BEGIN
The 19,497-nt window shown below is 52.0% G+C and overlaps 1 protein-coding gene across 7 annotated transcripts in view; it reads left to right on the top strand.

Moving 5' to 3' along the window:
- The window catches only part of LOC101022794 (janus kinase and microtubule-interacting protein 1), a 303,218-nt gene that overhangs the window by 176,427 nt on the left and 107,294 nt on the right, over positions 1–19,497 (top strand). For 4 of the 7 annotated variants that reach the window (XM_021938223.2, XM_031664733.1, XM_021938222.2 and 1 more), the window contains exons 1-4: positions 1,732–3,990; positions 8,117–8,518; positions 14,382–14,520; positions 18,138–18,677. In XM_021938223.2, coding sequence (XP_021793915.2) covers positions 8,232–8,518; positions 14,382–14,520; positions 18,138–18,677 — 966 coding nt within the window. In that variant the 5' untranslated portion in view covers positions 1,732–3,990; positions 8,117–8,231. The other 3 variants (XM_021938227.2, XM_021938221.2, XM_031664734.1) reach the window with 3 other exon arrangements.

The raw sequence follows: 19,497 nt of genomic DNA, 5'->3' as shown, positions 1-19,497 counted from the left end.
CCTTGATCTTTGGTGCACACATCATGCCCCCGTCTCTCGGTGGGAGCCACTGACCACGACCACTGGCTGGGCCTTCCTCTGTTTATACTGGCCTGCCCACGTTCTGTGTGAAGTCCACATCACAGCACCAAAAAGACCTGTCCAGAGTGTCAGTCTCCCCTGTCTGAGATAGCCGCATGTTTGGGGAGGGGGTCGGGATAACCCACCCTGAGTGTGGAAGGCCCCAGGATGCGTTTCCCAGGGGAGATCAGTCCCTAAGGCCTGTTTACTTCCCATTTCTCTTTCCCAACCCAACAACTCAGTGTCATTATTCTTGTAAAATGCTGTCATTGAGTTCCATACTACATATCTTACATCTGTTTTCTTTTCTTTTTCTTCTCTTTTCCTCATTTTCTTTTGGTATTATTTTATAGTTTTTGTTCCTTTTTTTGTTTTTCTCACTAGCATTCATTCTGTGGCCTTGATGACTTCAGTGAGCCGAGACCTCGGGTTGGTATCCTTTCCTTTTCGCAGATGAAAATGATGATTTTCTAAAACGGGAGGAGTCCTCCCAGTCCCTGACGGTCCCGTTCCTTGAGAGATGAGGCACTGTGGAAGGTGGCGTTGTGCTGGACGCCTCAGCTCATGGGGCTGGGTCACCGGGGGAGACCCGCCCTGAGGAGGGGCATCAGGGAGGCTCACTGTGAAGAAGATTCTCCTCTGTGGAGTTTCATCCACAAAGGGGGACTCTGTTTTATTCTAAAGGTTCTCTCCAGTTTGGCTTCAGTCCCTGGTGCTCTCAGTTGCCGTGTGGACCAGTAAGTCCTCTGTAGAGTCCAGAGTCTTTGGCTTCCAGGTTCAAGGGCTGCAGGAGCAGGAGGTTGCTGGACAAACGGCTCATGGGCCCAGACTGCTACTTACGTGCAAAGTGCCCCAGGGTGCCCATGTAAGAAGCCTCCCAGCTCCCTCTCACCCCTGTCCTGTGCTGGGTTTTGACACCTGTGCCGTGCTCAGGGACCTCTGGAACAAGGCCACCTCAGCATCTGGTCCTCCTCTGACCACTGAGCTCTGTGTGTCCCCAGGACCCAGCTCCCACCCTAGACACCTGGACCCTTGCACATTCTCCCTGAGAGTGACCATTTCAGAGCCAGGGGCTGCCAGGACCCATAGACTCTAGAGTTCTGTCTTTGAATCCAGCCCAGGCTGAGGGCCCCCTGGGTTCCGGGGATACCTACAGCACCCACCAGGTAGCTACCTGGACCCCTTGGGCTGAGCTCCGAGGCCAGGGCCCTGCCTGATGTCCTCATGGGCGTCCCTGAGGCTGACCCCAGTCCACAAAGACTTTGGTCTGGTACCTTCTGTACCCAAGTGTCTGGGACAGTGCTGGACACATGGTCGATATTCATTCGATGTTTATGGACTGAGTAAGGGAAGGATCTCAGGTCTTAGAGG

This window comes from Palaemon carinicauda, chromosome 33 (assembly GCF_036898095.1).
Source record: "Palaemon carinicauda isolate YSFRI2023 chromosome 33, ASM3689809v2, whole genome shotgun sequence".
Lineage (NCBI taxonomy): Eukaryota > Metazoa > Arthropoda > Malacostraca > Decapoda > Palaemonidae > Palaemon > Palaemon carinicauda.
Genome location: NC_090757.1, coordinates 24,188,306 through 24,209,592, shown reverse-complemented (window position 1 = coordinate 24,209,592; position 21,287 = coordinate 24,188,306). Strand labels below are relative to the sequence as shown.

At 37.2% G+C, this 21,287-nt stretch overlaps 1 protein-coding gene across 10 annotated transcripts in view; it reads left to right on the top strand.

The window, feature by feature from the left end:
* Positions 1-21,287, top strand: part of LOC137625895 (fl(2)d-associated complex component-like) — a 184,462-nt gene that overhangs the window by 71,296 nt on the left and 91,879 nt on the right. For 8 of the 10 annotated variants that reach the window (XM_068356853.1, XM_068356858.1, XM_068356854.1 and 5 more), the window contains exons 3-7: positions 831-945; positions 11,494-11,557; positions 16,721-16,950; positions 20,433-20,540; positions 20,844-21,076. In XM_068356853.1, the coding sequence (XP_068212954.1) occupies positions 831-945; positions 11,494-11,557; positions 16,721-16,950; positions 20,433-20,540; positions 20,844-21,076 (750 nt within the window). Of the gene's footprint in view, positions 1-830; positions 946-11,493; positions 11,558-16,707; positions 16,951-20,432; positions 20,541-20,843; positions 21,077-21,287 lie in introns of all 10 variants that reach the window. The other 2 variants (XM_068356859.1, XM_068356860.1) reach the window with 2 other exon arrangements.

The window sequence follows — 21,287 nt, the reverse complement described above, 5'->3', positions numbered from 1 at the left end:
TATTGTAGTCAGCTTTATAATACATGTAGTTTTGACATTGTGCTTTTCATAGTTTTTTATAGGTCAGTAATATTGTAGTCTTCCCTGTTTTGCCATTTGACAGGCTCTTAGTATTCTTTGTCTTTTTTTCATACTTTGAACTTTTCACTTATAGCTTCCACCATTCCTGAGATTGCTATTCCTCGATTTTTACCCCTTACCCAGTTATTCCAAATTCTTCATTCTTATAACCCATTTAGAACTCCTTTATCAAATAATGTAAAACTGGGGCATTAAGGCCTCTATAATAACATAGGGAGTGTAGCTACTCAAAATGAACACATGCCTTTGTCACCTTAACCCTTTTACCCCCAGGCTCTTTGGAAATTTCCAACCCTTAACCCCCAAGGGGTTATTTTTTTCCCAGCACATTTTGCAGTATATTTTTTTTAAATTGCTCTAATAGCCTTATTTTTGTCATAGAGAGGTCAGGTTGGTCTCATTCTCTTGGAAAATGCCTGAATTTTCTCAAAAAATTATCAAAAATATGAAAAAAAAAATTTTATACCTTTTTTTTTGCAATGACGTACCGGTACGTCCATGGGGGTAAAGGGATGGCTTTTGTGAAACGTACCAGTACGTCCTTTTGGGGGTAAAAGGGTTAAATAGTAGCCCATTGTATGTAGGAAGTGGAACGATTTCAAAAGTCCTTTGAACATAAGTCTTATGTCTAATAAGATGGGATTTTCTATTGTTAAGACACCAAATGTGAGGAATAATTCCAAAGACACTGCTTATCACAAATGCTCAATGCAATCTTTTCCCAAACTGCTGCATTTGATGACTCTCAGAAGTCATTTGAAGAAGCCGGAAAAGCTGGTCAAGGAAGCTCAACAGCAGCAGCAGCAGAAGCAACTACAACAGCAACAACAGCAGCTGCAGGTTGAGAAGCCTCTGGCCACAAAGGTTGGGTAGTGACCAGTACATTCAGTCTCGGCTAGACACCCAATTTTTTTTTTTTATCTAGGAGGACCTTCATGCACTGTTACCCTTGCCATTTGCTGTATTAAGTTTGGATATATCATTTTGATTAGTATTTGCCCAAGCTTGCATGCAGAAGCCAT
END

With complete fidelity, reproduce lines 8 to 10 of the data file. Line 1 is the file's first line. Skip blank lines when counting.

Lineage (NCBI taxonomy): Eukaryota > Metazoa > Arthropoda > Malacostraca > Decapoda > Palaemonidae > Palaemon > Palaemon carinicauda.
Genome location: NC_090757.1, coordinates 24,188,306 through 24,209,592, shown reverse-complemented (window position 1 = coordinate 24,209,592; position 21,287 = coordinate 24,188,306). Strand labels below are relative to the sequence as shown.

At 37.2% G+C, this 21,287-nt stretch overlaps 1 protein-coding gene across 10 annotated transcripts in view; it reads left to right on the top strand.